Thursday, May 3, 2018

'All the Castles Burned:' SERIOUS LITERARY FICTION, But Do We Care?

All the Castles BurnedAll the Castles Burned by Michael Nye

My rating: 3 of 5 stars

I suppose this is meant to be Literary and Serious, but in all honesty, it doesn't have much of a plot. It's more of a character study of Owen Webb, and he's essentially the same person at 28 that he is at 16. Granted, he's a likable person, and as someone who was also 16 in the 1990s, I can relate to many of his thoughts and actions. But he has very little agency in his own life. Things happen to him and happen around him, but seldom happen because of him.

Perhaps because of this, we read the Climactic Scene secondhand through Owen's mother, and that makes it less than climactic. The ending feels very tacked-on.

The explicitly-stated moral of this character study is that one should always have a mother, because it's the motherless boy who turns out Bad. Even a half-assed mother is better than none, according to Nye's narration. Owen, of course, has no control over the fact that his mother is present and largely functional, despite dabbling in alcoholism. But we're told that this is what allows him to grow up to be, presumably, a pretty decent person.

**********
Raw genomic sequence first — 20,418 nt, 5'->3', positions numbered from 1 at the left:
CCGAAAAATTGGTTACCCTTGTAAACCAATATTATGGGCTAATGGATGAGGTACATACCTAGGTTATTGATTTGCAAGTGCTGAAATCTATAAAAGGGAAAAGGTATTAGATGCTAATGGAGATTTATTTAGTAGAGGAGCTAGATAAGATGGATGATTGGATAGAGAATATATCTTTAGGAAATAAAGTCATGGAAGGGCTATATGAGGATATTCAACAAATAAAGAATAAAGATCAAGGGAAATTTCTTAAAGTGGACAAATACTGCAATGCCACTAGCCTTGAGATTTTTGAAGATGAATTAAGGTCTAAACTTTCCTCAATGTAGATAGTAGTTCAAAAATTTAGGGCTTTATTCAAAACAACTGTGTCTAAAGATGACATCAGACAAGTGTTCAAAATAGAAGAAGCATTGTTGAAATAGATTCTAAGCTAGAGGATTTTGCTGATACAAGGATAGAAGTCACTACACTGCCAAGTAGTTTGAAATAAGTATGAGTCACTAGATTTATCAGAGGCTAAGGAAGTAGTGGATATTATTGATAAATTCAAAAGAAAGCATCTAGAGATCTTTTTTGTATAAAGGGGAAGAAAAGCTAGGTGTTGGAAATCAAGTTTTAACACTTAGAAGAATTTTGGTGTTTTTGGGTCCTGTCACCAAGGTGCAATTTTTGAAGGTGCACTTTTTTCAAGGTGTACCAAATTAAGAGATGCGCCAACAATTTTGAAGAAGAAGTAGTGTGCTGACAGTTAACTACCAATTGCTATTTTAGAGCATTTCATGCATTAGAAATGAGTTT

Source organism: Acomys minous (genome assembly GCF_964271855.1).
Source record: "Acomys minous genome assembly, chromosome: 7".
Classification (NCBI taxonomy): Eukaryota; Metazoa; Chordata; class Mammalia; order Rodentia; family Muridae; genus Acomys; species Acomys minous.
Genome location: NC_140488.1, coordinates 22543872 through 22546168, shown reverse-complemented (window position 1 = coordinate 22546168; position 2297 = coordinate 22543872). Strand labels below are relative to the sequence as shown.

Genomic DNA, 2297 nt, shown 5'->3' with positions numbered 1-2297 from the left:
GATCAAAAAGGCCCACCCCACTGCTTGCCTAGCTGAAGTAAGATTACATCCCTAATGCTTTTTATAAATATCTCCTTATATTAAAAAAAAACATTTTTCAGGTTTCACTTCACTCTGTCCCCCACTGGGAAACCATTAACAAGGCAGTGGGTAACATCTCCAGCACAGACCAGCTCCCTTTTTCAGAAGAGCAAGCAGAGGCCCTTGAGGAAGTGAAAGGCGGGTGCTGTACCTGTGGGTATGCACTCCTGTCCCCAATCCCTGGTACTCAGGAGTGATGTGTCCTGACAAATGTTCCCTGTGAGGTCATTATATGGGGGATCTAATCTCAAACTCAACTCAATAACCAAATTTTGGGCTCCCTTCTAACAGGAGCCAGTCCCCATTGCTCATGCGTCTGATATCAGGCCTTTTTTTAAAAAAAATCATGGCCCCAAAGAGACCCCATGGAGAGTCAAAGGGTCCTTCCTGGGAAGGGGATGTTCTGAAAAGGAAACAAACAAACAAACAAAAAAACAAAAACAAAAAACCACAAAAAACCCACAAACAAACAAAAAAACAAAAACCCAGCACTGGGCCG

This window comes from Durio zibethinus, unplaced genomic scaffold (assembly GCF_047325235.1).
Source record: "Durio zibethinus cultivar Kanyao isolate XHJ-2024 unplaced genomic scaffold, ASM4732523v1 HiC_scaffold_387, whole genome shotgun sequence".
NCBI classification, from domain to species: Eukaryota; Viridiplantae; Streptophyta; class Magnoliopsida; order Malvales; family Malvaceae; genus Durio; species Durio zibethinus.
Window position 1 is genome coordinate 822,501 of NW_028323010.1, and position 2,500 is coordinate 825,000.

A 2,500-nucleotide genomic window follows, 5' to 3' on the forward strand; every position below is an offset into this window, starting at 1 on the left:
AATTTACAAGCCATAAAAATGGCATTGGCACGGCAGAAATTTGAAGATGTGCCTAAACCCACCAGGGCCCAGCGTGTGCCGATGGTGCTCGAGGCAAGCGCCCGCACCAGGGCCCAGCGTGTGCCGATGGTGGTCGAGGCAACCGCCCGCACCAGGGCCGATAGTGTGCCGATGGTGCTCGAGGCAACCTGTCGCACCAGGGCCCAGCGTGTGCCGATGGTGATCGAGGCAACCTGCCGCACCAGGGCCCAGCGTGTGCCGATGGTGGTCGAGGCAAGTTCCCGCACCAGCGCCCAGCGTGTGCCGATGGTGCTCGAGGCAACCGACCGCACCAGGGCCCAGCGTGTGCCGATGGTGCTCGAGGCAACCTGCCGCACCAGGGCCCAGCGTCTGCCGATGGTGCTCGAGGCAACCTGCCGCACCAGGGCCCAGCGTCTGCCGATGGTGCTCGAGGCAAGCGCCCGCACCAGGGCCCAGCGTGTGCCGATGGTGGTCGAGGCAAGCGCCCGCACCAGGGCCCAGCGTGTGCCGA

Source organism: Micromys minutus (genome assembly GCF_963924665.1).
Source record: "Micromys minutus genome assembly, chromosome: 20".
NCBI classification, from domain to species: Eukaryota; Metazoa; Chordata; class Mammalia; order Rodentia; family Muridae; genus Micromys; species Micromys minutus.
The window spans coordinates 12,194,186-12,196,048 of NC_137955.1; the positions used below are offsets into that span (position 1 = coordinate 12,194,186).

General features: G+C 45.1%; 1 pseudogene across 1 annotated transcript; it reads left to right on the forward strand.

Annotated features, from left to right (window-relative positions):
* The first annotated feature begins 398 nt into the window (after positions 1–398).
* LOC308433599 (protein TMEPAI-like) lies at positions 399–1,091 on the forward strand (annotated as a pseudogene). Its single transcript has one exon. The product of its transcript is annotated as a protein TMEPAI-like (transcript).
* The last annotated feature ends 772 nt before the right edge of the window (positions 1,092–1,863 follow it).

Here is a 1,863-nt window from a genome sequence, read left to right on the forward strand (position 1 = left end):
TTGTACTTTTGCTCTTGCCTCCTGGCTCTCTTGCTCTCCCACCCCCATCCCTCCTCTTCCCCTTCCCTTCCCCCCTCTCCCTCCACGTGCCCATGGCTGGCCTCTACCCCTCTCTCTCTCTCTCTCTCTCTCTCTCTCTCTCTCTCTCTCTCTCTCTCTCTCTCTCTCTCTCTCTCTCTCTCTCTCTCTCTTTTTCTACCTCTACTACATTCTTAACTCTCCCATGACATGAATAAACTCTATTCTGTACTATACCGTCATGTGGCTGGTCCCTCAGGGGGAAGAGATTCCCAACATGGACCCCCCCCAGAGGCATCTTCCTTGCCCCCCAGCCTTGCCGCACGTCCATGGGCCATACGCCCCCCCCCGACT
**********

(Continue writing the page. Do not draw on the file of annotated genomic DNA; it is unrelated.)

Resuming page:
I like Owen, but I'd rather read about what happens to him in the boxing ring as a grown-up man with grown-up thoughts than secondhand witness what he passively witnesses as a fairly typical adolescent. Owen's teenage problems are very much First World Problems. At no time in the novel is he in any immediate danger, which makes the stakes of his entire story feel quite low.

Michael Nye, please raise the stakes next time.

I won an uncorrected proof of this book from the publisher in a random drawing and was not obligated in any way to review it.

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